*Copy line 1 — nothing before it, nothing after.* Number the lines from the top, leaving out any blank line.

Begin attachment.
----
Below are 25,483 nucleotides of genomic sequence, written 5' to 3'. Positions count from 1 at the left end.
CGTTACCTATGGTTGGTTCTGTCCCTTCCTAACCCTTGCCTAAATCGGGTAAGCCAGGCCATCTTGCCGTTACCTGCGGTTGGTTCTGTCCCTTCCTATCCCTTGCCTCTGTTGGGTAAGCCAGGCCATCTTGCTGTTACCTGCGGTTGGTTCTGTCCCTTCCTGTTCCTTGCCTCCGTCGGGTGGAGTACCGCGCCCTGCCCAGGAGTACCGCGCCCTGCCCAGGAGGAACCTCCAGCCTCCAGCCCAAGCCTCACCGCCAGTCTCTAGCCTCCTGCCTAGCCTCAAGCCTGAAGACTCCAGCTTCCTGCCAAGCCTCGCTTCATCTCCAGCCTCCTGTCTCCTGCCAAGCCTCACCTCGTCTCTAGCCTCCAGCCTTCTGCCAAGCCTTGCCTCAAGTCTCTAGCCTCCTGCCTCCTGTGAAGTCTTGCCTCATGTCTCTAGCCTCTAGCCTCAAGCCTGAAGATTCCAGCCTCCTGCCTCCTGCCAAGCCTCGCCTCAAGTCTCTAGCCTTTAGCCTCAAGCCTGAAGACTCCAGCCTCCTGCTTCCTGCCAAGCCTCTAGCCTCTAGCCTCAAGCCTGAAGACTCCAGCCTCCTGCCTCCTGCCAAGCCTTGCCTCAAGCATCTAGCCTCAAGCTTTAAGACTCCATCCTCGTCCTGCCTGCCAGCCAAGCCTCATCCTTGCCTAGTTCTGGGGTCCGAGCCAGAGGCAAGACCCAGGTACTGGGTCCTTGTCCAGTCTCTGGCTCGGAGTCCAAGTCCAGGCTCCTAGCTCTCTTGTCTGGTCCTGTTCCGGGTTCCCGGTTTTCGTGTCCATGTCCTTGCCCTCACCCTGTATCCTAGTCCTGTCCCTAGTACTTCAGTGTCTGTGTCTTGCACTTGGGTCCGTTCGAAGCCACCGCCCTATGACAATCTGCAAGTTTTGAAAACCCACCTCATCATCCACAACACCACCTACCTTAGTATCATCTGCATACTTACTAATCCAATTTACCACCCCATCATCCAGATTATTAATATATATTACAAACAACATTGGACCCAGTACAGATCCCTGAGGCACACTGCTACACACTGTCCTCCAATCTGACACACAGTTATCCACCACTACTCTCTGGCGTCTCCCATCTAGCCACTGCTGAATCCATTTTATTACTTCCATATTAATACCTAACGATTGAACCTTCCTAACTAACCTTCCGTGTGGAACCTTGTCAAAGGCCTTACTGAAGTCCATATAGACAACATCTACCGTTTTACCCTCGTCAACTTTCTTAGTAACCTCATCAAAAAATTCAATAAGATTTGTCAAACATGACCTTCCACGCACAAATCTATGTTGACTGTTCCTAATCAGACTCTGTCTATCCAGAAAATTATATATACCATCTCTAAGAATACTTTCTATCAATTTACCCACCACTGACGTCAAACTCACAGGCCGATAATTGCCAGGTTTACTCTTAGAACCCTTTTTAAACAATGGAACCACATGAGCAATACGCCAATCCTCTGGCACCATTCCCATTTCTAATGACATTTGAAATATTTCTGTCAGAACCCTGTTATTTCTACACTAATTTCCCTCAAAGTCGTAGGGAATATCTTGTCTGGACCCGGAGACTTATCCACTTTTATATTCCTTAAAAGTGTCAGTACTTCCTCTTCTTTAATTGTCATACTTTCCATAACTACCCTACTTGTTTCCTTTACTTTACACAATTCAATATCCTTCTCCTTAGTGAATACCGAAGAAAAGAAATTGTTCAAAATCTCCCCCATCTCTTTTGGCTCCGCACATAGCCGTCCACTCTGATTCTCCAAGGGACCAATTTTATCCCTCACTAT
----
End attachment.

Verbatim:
Below are 25,483 nucleotides of genomic sequence, written 5' to 3'. Positions count from 1 at the left end.